Born in Greece, Chryssie Nanou showed an exceptional musical talent at an early age winning First Prize at the “Filonos” National Youth Competition and a prize in the European Young Soloist Competition. Pursuing her musical studies in France, she graduated from the Ecole Normale de Musique de Paris / Alfred Cortot where she studied with Germaine Mounier, obtaining in consecutive years the Diplome Superieur d’Enseignement, Execution and Concertist. After pursuing a graduate diploma in piano and computer music from the Peabody Institute of the Johns Hopkins University (Baltimore, Maryland), Chryssie became a 2003 Visiting Scholar at CCRMA (Center for Computer Research in Music and Acoustics) at Stanford University. A prizewinner at the Albert Roussel International Competition, she performs regularly in recitals and chamber music concerts around the world, featuring an eclectic repertoire that includes works from Couperin, Berio, Crumb, Beethoven, Sciarrino and Davidovsky. As a solo artist and chamber musician, she has given the world premieres of works by many young composers including the first performance of George Antheil’s Ballet Mechanique in a version with synchronized film. Among her recent performances are concerts with the San Francisco Contemporary Players, SEAMUS, the Third Practice Festival and the Electric Rainbow Coalition Festival at Dartmouth. Chryssie has served as the Artistic Coordinator of CCRMA (Stanford University, Palo Alto, California) where she oversaw both the CCRMA Concert Series as well as the stricly Ballroom concert series. She currently sits on the board of the International Computer Music Association (ICMA) and performs extensively in the United States and around the world.  More...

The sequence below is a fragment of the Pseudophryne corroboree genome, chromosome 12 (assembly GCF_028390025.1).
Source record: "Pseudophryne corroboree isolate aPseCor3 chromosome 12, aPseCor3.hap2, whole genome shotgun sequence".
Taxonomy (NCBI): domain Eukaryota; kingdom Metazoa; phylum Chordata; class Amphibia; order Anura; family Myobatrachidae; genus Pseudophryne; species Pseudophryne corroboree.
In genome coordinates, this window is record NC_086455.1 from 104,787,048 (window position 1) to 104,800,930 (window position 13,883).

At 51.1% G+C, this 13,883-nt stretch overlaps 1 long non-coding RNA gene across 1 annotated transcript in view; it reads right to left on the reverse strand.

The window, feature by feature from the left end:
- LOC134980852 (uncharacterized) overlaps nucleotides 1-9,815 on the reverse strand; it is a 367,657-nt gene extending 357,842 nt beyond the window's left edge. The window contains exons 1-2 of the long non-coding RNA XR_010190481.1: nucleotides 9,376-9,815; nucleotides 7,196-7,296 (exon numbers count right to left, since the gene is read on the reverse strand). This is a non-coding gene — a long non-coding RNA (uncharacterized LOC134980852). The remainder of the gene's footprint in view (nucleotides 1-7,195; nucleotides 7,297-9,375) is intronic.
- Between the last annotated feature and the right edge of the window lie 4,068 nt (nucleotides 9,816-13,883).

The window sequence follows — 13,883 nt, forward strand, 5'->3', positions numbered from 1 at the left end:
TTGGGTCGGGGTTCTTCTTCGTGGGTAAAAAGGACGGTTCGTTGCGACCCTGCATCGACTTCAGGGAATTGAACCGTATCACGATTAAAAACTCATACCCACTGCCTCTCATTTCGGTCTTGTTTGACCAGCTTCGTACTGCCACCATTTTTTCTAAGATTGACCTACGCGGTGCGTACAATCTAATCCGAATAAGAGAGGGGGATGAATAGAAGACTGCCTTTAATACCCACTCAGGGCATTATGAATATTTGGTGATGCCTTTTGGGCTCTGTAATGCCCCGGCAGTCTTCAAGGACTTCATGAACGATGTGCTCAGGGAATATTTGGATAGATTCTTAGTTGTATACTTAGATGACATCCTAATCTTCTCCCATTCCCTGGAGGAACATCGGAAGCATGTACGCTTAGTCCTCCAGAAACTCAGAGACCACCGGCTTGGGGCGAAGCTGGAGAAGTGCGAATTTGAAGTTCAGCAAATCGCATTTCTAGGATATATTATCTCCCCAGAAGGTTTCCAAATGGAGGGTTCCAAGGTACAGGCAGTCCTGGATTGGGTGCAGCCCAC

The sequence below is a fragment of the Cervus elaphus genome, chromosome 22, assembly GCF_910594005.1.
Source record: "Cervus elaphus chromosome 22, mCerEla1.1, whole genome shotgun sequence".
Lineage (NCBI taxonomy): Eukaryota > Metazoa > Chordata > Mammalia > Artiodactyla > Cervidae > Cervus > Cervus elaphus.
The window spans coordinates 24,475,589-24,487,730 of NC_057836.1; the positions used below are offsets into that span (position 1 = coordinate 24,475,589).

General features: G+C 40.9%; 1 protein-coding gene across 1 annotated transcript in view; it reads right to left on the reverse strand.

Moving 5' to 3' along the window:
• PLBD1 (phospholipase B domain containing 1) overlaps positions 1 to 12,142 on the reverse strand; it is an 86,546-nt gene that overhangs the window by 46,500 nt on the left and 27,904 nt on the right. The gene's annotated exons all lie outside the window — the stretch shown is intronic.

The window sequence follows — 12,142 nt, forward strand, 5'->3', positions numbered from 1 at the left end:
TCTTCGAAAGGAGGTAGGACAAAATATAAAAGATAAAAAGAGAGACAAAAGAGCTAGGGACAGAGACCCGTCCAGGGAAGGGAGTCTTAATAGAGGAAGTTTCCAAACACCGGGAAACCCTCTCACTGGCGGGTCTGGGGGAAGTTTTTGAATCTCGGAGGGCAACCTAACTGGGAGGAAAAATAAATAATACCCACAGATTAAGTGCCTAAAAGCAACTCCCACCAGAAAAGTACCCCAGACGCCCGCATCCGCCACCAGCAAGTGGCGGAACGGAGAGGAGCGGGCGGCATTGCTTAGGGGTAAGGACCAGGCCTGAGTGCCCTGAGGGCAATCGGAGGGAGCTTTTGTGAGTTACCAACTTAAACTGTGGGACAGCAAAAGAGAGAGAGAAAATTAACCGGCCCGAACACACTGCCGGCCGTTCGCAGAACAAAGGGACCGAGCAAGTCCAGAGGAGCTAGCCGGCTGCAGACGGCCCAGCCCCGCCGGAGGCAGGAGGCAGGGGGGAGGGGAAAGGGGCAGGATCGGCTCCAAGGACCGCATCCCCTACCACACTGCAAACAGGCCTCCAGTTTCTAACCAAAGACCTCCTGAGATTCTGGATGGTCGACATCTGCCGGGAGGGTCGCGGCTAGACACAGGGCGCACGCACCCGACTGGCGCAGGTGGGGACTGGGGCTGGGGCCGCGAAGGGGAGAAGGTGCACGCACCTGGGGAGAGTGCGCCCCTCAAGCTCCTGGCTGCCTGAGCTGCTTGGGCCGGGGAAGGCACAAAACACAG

Wednesday, January 23 2019 7:30 PM
"Multiverse" is Gadi Sassoon’s debut immersive LP: it explores the physical equations of imaginary worlds suspended between organic and synthetic, truth and deception. This unique auditory experience is created through experimental physical models woven with modular textures and live strings; impossible digitally-modelled instruments create a soundtrack to alternate universes, while the analogue and acoustic timbres blur the line between tangible and abstract.
 The work in "Multiverse" is based on a long term collaboration between the composer and NESS (NExt generation Sound Synthesis), a research team headed by Dr. Stefan Bilbao at the University of Edinburgh. The NESS physical modelling algorithms are the backbone on which "Multiverse" has been built over the course of 2 years, where the equations have been fine tuned to create impossible instruments and acoustic phenomena. The music from "Multiverse" is currently being used for R&D and showcases in the fields of VR games, Audio AR and musical AI.